Now, in no way am I even suggesting that the current priority on eradicating poverty should be abandoned – oh no. I am saying – c’mon! Really? All the black middle class deserve is traffic? Toll fees? Car guards? Beggars on every corner? Potholes? Let’s not forget the very meaningful name changes which cost us millions. And, for what? What has changed? Exercises I think can be easily prioritized as ‘low-importance’ on the agenda? Surely? Anyway, let me drive my point home. A public swimming pool. Public tennis facilities. Public netball and basketball courts. There are children here too – not just in the streets of Soweto. We contribute so why are we given ‘a miss’? Is it that no one of significant political importance lives in my region? We then hear all this talk all over the media about initiatives to uplift the youth in terms of running a business and to that I have a few things to say – I am what we consider a member of the ‘youth’. I run a business and I have come across so many people such as myself with visions and solutions for many of our problems but we all have 2 main problems:
– We don’t have the right surnames.
– We don’t know the ‘right people’.

We can’t all run event companies to gain ‘contracts’ from ‘government gigs’. This is not sustainable. What is the game plan for the long-term around education and health? Tenders are not going to work because let’s be honest – the best company doesn’t really get the deals. The company which is willing to split with the most bottom-line profit before a project starts stand a better chance. We live in a time where getting finance for a five hundred thousand rand car can take 2 days to complete and you drive off in a flashy new set of wheels. Let’s try the same for a house of the same value and you see how very different the outcome and conditions become. All some people need is a chance. I’ll be honest – I’ve done a few gigs for government agencies. Design and print jobs. The strange thing is – events that are planned MONTHS in advance are all but ALWAYS rushed. Time lines are tighter than a bolt and nut. It is as though we were presented with a golden opportunity to fail. Once I did. I was less than pleased to hear how ‘black businesses should just give up because you all just can’t deliver’. Really? 2 days over a weekend to produce a miracle? What ever happened to good old planning? How about our attempt to register with the NYDA where upon reaching the reception area we were told: “Do you know anybody here at the NYDA? If you don’t then don’t even bother, but you can leave you forms with me.” This is a true story which genuinely had me wondering which international destination I could flee to.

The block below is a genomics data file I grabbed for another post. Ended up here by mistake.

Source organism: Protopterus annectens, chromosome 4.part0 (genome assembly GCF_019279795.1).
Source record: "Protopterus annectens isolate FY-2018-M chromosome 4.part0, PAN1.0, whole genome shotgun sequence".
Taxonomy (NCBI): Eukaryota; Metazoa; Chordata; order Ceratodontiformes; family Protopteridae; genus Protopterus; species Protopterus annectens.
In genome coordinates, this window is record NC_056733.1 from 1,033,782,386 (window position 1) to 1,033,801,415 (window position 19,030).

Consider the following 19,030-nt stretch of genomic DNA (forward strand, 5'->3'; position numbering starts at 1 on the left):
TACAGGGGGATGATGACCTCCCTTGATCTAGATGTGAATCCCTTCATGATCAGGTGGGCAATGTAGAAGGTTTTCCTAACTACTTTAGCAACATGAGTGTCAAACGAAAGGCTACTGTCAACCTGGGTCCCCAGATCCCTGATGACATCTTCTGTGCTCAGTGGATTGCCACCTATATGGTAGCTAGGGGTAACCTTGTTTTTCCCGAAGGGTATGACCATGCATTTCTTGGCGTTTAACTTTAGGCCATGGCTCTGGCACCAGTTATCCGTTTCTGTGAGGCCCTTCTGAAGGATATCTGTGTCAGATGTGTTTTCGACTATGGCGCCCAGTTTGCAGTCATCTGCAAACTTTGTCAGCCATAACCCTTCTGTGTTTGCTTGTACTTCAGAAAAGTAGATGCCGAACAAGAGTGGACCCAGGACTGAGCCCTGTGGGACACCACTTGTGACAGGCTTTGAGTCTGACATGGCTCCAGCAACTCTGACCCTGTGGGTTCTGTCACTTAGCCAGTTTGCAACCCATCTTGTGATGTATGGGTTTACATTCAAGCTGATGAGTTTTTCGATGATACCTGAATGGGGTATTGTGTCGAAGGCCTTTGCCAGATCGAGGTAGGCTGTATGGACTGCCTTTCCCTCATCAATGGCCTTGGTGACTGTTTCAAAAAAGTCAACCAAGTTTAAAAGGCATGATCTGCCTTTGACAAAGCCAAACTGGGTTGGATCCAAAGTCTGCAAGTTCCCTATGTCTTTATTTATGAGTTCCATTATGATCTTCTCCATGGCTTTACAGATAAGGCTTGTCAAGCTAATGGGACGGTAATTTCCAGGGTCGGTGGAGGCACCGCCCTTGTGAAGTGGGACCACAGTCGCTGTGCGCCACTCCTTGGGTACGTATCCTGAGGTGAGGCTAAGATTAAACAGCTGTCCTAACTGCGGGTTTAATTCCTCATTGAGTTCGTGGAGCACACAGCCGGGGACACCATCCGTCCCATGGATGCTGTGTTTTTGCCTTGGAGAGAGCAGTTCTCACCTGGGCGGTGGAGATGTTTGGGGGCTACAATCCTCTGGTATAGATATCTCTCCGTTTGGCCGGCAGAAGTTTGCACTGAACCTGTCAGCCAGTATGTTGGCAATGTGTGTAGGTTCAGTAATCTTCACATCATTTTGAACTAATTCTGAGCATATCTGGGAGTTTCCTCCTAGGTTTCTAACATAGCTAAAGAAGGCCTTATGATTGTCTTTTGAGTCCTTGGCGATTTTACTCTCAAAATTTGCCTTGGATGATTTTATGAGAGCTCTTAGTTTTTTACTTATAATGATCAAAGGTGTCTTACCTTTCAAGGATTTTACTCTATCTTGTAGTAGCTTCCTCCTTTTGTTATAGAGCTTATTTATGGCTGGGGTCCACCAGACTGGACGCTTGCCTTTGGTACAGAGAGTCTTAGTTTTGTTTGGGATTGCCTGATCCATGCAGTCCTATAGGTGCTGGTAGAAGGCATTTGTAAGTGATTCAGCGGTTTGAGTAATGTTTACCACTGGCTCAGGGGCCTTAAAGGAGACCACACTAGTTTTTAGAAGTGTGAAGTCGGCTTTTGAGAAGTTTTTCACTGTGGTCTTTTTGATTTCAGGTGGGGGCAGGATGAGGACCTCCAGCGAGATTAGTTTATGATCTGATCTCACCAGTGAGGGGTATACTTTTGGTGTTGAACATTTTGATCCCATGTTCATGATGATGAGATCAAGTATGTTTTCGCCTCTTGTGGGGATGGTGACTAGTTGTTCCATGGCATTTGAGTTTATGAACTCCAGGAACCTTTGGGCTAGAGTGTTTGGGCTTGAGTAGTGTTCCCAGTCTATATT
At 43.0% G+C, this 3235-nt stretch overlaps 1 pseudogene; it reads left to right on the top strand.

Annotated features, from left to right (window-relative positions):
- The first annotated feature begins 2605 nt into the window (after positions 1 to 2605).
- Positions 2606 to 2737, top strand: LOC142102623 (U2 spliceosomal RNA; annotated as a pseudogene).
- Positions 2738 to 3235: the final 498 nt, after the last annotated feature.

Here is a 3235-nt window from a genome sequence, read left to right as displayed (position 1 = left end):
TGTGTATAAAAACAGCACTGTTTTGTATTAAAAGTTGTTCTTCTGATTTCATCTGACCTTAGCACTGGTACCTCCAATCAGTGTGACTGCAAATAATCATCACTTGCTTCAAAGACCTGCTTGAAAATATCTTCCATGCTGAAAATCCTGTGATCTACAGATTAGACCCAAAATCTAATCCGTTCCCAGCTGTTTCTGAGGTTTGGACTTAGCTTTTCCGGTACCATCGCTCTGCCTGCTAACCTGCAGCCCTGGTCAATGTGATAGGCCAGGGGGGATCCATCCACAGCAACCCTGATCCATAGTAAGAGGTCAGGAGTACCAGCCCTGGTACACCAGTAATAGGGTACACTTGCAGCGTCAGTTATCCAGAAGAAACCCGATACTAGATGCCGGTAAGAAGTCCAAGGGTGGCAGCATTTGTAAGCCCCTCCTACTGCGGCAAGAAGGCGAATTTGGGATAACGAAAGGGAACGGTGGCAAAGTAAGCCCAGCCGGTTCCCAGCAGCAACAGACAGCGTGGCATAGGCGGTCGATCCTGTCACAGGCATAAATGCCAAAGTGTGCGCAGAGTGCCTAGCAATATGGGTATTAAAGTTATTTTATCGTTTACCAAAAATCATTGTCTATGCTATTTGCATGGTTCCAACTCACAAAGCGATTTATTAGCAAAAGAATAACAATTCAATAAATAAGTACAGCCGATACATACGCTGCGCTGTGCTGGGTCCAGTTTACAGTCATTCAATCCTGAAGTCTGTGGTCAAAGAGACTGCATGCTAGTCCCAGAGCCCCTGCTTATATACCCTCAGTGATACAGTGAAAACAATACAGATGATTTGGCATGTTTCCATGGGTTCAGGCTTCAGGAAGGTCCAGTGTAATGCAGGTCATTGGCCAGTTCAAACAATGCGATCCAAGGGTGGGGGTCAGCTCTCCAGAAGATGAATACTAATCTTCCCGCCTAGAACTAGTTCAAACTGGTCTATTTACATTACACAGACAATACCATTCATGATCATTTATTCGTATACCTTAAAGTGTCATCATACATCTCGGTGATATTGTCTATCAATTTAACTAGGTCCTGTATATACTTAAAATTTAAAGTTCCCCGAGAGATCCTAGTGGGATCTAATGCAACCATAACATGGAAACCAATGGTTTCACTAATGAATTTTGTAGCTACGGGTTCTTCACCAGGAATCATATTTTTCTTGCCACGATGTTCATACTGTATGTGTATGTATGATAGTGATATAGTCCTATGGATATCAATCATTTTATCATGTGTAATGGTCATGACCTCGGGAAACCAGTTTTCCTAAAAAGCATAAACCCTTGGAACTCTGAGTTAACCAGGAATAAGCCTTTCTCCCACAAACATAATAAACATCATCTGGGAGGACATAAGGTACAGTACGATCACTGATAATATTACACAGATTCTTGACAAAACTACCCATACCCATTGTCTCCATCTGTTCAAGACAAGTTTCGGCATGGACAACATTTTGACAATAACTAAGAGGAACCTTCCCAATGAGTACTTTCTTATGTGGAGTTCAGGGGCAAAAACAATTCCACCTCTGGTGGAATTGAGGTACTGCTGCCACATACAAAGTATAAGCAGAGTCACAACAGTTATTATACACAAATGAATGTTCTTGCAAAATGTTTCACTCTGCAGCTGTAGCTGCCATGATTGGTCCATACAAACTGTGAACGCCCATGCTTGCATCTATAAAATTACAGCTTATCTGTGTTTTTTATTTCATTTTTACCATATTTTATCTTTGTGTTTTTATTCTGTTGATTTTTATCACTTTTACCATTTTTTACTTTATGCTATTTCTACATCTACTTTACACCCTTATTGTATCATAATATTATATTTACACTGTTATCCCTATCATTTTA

Now, I don’t live in Hammanskraal any more, but I spent 18 years of my life there. I know poverty. I know what it’s like to have parents who can barely afford my school fees. We all have a story. I may not look or sound it, but I do. Why should I feel punished though? If the government is the captain of the ship then can we get some direction please? Election promises mean nothing to me. In fact, less said – the better. A public hospital in Midrand would be great. Oh no wait – I keep thinking this is Soweto.

As if things could not get any worse – we hear of under spending in 8/9 provinces to the tune of over R200m. Unbelievable.

Let’s consider this as an outcry. Not from any political party, but from an ordinary South African Citizen. If this is a game then it is clear who the winner and loser are and I’m on the wrong side of that fence.

*raises white flag*